Although new neighborhoods are popping up left and right, built by international aid organizations and corporations, hundreds of thousands of Haitians won’t see safe housing any time soon.
According to the Times, new housing projects favor rural people who previously owned homes, as opposed to urban renters, many of whom have been biding their time, moving from tent to shelter to lean-to in camp after camp, ignored by the system they’re victims of.
“It’s the project syndrome — one neighborhood gets incredible resources, the next is in total limbo, or one camp gets rental subsidies, the next gets nothing,” said Maggie Stephenson, a senior technical adviser to UN-Habitat in Haiti, in the article. “We have to spread the remaining resources more equitably. Equity is essential, and so are durable solutions.”
But durable solutions are few and far between for those who rented before the quake, or similarly, those who owned homes that were red-tagged (meaning they were so damaged they were inhospitable) but who don’t have the money to either demolish or rebuild elsewhere. The camps aren’t any better than the 80,000 red-tagged homes, says the article, noting that at one camp known as Golgatha, “there is one shower for every 1,200 people, and one functional latrine for every 77.”
Resettlement projects, which clear camps and relocate the people in them to make room for new housing, may be doing more harm than good, as the homes built are never numbered enough to support all of those removed to build them. The resettled people are shuffled from place to place, and supplies of food and money are starting to wear thin. Those living in these camps resent the forced evictions and violence has broken out with police, according to Amnesty International.
“Two years after the earthquake there is still no policy in terms of housing,” Gerardo Ducos, Haiti researcher at Amnesty International told AlertNet in February.
“The vast majority of construction has been temporary shelters with a life span between two, maximum five years. There’s no plan, no strategy to make temporary shelters more permanent structures and provide people with access to basic services like water.”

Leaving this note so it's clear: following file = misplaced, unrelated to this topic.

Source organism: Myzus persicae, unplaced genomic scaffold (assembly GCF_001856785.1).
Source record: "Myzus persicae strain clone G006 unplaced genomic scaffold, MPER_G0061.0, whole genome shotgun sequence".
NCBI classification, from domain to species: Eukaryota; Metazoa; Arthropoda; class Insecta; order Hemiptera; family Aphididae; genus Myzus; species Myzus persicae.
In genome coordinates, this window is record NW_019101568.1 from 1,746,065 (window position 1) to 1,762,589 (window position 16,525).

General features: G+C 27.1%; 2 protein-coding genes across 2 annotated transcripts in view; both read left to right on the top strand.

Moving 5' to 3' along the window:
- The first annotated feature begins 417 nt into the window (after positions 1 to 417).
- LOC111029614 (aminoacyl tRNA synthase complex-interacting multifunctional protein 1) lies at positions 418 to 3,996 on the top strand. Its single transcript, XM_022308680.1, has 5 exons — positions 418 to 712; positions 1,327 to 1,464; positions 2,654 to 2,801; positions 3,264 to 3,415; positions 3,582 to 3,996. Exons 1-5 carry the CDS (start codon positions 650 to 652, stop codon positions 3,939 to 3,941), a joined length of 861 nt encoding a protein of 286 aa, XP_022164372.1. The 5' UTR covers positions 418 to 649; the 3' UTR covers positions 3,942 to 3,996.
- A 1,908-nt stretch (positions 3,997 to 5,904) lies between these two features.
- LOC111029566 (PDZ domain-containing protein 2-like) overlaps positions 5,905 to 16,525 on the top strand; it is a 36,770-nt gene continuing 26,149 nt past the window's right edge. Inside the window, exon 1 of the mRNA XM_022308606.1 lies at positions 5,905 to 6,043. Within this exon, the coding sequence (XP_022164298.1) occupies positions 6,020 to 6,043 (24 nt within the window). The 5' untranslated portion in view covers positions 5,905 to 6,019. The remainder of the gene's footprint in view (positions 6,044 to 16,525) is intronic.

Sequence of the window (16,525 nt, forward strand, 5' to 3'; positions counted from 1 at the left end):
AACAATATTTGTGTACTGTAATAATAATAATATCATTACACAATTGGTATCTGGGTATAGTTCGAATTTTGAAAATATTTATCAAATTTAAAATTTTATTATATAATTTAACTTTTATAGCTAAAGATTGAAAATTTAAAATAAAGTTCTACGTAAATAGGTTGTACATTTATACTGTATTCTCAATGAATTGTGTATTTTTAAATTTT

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Even the big pet project of Bill Clinton and President Michel Martelly, a complex of 400 homes at Zoranje north of Port-au-Prince, hasn’t yet been opened to the public because it’s not attached to a water supply despite being open to government employees since February. Meanwhile, a controversy continues over a planned housing community, manufacturing plant and harbor built by Japanese manufacturer Sae-A, which some say will create few jobs and little housing — at the expense of the environment.
Some Haitians are taking matters into their own hands, instead of waiting around for more empty promises and luck.
According to Rolling Stone magazine, there are tens of thousands of people living in an area previously called Corail, now dubbed Canaan. Reports differ on exactly how many people live in the community, which has no water or electricity, and the number could be anywhere between 20,000 and 100,000.
The area is dry and vulnerable, and promised aid doesn’t come fast enough. Only about 1,000 homes have been built, by NGOs and the Inter-American Development Bank, so the settlers have taken it upon themselves to build communities and pop-up houses.
There is no paperwork. Possession of a plot in Canaan either happens by taking land by force, or by paying money to opportunists who snatched up large plots early and have been selling them off to settlers fed up with living in Port-au-Prince. The blog HeartofHaiti details what it’s like for a settler to build a home and make peace with encroaching neighbors looking for more room in a video with a distinctive Wild West feel.
Still, not all displaced people can manage living like they do in Canaan, building homes from scratch and relying on the community for protection and help when it’s needed. So, what is the solution to properly housing Haitians?
There simply doesn’t seem to be one.